Americans today are divided along the lines of race, class, and culture as well as religion and politics. But Christians, too, are often at odds with one another over these very same things. This is the time, then, for Christ-centered peacemakers to step up and stand out so that Christians will no longer be seen as disturbing the peace but disrupting, in a positive sense, by diffusing division at every turn. To do so, we must tack to the wind.
As you might imagine, I am not a sailor. But I do know this: ocean sailing requires wind. “Granted, wind isn’t normally in short supply on the open ocean—until you hit the doldrums. For centuries mariners have feared this equatorial region [the doldrums] for its tendency toward sailor-stopping calms.” In other words, even the biggest and best of boats can stall for lack of wind.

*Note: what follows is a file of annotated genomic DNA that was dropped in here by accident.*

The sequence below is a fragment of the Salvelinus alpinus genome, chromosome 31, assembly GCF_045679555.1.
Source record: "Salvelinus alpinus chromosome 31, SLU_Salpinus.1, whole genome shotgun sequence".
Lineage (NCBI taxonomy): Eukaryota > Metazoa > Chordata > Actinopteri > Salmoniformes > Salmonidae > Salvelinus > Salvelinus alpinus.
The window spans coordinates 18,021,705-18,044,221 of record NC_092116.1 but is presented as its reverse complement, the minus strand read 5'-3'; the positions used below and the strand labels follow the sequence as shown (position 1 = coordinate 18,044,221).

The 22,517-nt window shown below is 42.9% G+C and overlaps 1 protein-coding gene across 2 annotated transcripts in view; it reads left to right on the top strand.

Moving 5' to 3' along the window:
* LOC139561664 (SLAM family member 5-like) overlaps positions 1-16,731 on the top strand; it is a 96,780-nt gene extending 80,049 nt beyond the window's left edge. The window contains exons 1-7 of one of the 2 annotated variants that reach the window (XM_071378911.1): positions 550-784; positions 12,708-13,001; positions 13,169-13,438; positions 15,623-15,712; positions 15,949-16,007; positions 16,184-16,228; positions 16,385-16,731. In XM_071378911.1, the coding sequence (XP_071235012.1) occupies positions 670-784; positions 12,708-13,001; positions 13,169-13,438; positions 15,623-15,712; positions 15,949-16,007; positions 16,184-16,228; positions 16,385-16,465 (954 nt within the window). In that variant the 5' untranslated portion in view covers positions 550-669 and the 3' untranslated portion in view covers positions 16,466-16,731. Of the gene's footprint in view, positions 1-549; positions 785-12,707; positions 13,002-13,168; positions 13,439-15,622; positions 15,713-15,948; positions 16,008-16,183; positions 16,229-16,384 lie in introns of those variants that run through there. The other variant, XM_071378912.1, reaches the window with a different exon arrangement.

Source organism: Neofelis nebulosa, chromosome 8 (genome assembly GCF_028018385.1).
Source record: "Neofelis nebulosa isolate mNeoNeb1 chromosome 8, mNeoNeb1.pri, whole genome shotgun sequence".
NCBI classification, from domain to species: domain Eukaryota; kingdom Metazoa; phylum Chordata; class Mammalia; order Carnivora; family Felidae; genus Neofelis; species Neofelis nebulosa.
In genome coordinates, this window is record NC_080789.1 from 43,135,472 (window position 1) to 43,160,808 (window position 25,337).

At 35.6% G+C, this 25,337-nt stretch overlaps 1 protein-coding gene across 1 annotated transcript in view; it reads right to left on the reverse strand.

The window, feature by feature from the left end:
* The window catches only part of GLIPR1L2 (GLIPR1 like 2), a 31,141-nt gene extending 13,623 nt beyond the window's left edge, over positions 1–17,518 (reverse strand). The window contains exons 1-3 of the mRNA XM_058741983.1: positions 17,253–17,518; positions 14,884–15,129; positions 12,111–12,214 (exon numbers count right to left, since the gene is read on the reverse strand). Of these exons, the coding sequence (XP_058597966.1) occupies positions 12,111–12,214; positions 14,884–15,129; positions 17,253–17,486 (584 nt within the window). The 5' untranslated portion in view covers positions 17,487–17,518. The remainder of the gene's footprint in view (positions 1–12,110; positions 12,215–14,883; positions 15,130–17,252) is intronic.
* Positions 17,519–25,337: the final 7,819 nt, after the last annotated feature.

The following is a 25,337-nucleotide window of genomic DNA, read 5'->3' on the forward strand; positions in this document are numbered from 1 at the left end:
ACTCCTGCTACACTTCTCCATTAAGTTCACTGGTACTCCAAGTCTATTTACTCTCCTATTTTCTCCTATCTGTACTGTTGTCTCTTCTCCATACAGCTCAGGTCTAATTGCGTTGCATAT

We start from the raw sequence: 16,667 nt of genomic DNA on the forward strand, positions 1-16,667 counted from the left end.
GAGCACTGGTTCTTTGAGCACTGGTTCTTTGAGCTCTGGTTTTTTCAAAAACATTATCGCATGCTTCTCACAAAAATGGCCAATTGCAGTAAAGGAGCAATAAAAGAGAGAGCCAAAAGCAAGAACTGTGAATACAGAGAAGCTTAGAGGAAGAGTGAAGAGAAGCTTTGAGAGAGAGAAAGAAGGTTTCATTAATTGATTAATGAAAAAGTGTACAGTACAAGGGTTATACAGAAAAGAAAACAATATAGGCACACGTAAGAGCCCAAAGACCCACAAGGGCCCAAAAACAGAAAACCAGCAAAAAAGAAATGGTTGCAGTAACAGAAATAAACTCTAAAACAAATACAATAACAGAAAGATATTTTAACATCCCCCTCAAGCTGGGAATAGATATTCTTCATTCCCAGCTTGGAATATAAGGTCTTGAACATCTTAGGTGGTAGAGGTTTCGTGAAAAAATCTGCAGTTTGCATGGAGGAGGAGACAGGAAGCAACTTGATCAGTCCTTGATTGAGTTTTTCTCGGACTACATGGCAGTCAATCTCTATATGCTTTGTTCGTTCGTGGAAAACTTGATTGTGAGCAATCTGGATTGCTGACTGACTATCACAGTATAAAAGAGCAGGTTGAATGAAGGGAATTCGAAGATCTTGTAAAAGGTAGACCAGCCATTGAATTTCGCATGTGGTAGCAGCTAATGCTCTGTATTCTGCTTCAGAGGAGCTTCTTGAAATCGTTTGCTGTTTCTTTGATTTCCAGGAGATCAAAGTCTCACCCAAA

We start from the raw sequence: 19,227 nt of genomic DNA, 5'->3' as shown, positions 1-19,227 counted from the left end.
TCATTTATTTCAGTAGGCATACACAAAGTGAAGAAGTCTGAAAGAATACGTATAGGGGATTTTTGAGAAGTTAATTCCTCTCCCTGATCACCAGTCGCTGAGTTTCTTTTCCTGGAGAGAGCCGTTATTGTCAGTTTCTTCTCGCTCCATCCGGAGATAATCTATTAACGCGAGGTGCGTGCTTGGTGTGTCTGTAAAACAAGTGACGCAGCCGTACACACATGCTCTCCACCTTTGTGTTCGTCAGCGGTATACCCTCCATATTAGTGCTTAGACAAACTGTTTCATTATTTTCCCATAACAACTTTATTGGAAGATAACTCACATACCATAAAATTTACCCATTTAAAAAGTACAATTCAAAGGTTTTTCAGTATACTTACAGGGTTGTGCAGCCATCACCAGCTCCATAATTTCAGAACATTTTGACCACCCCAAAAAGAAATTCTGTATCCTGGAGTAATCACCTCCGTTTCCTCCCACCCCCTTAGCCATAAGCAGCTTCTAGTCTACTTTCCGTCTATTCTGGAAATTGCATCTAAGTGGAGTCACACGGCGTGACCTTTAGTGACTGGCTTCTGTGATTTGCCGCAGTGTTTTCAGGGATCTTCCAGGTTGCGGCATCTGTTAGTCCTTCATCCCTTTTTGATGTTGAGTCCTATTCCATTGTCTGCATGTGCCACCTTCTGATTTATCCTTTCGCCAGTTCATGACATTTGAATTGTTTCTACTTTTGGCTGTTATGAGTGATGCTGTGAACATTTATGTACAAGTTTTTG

More specific to (the) discussion is a maneuver in sailing known as tacking. Tacking is used when the winds have shifted and a ship is unable to make forward progress because the wind is blowing toward the bow, that is, when the boat is heading upwind.
“Tacking allows the boat to travel forward with a wind at right angles to the boat. The boat travels for a time at an angle toward its desired course, to the right for instance, then the captain swings the boom of the sail and tacks back across the desired course at an angle to the left in a zigzag fashion.” In this way, tacking allows a ship to make forward progress in spite of prevailing frontal winds.